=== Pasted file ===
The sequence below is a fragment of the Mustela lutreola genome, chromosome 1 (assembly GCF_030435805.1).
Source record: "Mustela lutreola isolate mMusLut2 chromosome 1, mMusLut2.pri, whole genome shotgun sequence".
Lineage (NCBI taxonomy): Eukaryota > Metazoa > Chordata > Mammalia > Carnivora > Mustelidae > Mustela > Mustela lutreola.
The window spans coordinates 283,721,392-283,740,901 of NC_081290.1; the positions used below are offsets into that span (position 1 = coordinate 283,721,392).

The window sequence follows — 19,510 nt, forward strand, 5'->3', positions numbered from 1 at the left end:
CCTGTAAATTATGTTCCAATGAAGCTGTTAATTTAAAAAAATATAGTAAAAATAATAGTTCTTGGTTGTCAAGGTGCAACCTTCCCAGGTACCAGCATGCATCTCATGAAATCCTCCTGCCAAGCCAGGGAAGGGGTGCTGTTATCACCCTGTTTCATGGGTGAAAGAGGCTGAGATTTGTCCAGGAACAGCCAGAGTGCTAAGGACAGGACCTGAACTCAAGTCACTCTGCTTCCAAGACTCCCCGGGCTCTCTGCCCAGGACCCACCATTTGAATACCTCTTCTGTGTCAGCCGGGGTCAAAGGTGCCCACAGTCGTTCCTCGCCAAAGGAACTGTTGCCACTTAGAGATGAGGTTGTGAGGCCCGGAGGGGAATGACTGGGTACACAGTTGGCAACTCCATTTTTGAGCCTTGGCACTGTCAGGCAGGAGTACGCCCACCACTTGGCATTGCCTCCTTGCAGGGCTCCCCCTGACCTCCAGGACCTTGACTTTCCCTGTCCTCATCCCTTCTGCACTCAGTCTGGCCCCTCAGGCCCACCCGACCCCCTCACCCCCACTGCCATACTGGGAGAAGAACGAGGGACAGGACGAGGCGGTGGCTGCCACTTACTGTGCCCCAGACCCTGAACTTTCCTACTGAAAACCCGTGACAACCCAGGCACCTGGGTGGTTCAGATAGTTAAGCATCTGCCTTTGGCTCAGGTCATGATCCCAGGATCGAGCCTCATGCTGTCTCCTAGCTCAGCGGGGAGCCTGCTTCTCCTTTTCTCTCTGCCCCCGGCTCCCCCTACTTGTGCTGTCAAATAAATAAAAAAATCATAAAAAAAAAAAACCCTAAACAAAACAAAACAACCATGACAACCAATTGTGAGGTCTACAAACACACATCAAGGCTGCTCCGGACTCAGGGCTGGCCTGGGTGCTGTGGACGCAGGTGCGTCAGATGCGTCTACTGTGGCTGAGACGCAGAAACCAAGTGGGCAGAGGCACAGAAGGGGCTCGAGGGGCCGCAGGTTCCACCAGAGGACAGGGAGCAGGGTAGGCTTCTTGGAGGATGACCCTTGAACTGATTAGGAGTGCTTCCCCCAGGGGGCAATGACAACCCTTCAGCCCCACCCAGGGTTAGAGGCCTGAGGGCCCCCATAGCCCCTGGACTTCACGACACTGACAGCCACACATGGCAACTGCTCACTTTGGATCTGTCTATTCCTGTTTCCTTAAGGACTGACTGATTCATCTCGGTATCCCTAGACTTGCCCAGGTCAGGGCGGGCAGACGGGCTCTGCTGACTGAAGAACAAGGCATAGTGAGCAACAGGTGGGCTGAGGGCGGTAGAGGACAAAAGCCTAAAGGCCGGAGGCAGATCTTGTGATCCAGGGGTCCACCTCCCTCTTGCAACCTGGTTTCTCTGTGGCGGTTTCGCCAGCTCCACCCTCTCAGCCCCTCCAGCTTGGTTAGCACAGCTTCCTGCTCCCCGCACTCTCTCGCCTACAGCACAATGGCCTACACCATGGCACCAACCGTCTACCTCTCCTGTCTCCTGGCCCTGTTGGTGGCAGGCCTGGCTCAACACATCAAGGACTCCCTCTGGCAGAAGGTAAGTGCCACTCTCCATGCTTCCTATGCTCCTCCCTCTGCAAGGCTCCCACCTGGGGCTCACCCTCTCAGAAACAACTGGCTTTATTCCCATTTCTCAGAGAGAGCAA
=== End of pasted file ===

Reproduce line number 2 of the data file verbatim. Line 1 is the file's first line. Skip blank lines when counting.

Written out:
Source record: "Mustela lutreola isolate mMusLut2 chromosome 1, mMusLut2.pri, whole genome shotgun sequence".